Heuristic Psychology in UX Design
Every designer in this universe wants to have a design that should be unique and user-friendly and the one way to do that is to understand “Human Psychology”.
Everyone in this world needs someone who can understand their behavior. This is somewhat difficult to find in humans but what if we find that in a real-life product. Being a Product designer I always try to see things through user’s perceptions and honestly this is the only way you can make your product stand out.
So our today's topic is to understand the Heuristic behavior in UX design.
What is a Heuristic?
This is a mental organic behavior of taking quick decisions and passing quick judgments regarding any problem or any condition.
Heuristics are rules-of-thumb that can be applied to guide decision-making based on a more limited subset of the available information because they rely on less information, heuristics are assumed to facilitate faster decision-making than strategies that require more information
Heuristics don’t always lead to an optimal outcome, but they work well in situations where speed matters more than precision.
The heuristic behavior can be simply determined when the person is in high-stress, high-uncertainty environments, where they have to make quick decisions.
This can also be observed in hospitals when doctors make a patient’s family sign the agreement regarding the possible survival or not of the patient, then too decisions are made irrespective of knowing the outcome.
What is the need of using Heuristics?
Being quick in nature, Heuristics has its importance both in “problem-solving” and in “decision making”
- This is an assumption that few people think that heuristics are more accurate in certain conditions or contexts.
- This might also help to get quick relief from the mental effort based on making long-term choices.
- Sometimes people tend to change the context of complex conditions with that of a simple one.
Why we apply heuristics in UX Design?
Heuristic analysis is a technique used in the User Experience design process to test usability. It helps you in understanding the user interface usability status. Now the question arises how will this work? A group of usability experts reviews the product by comparing it to several other same products. they use several pre-defined principles of heuristics to point out some of the obvious errors. This is a great way of analyzing your product that enhances its quality.
Important injunctions for good analysis
- User Control.
- Human Limitation.
- Modal Integrity.
- Avoid Errors.
- Clear Instructions for performing a particular actions.
- A proper list of concise steps
Technical clarity, Fulfillment, Cultural Propriety, Suitable Tempo, user support, Precision, Forgiveness, Responsiveness, and etc.
Pros and Cons of Heuristic Analysis
Method of Conducting the Heuristic Analysis
- Try to choose the heuristics that suits best for your evaluation or analysis.
- Now the second step is to choose the evaluator, who has some experience in usability testing and allow them to evaluate the heuristics correctly.
- Try to highlight all the possible issues like minor or major issues because this is considered as one of the best practices under UX design where you will get to know about the faults of your application at a very initial stage.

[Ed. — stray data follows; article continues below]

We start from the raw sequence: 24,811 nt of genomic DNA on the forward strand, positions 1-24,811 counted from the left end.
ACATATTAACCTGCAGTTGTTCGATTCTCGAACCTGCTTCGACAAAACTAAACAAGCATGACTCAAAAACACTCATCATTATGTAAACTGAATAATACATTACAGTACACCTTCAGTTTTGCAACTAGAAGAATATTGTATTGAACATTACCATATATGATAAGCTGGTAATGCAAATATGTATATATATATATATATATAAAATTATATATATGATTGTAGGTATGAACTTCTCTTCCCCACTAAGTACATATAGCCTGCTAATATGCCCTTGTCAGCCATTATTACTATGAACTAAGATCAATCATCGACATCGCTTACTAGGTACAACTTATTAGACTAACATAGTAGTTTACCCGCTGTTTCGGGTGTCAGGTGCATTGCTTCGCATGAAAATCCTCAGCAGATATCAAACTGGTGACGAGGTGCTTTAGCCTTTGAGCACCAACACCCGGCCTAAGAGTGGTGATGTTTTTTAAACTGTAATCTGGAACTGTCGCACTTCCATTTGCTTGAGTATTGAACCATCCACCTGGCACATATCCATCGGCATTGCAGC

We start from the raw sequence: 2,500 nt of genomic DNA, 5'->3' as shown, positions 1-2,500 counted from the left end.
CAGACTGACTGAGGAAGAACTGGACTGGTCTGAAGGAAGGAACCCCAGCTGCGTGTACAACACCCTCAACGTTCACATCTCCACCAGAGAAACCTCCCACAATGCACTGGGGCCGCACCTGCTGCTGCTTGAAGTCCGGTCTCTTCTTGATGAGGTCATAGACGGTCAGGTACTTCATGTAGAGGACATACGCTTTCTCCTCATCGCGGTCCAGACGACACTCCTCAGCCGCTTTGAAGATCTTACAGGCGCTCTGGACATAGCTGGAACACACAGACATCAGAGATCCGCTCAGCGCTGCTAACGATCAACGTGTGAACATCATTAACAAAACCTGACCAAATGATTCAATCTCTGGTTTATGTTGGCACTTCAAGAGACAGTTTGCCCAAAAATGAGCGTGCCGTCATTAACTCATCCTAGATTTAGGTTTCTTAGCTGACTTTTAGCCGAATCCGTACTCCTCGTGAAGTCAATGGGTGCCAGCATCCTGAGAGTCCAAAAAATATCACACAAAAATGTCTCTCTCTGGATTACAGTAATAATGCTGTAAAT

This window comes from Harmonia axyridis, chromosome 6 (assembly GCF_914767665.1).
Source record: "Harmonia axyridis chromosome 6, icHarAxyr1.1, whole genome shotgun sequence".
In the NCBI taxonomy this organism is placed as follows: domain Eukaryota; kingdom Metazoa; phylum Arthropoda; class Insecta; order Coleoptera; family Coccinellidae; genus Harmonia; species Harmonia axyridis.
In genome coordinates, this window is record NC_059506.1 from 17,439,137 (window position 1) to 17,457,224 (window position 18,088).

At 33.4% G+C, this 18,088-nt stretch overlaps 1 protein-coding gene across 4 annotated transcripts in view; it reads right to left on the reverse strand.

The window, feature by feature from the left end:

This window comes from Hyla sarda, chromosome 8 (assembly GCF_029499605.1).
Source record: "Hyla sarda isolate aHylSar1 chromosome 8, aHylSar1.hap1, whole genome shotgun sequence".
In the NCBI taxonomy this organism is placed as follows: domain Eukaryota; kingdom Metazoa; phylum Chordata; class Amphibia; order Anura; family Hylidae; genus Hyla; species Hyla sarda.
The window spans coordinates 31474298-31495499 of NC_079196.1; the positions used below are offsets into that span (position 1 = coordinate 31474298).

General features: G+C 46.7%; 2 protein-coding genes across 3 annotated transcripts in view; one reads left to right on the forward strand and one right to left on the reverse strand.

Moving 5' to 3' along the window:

- Now let the evaluators use the product freely and let them analyze the faults in the product.
- Now Collect the information from the evaluator and try to fix them as per their suggestions.
or (for more brief)
- Know what to test and how — Whether it’s the entire product or one procedure, clearly define the parameters of what to test and the objective.
- Know your users and have clear definitions of the target audience’s goals, contexts, etc. User personas can help evaluators see things from the users’ perspectives.
- Select 3–5 evaluators, ensuring their expertise in usability and the relevant industry.
- Define the heuristics (around 5–10) — This will depend on the nature of the system/product/design. Consider adopting/adapting the Nielsen-Molich heuristics and/or using/defining others.
- Brief evaluators on what to cover in a selection of tasks, suggesting a scale of severity codes (e.g., critical) to flag issues.
- 1st Walkthrough — Have evaluators use the product freely so they can identify elements to analyze.
- 2nd Walkthrough — Evaluators scrutinize individual elements according to the heuristics. They also examine how these fit into the overall design, clearly recording all issues encountered.
- Debrief evaluators in a session so they can collate results for analysis and suggest fixes.
- It can be quick and cost-effective if there are internal resources.
- It can be used early in the design process (even in wireframes).
- It can give a comprehensive usability status of a product’s UI.
- With the right heuristic measurement, the best corrections can be made.
- It can be used together with other usability testing methods.
- Afterward, usability testing can further examine potential issues.
While employing the Heuristic analysis, this is very crucial to know about all the false positives that are experienced during the walkthrough and try to reduce the biasedness in the output zone.
Thank you for reaching so far :)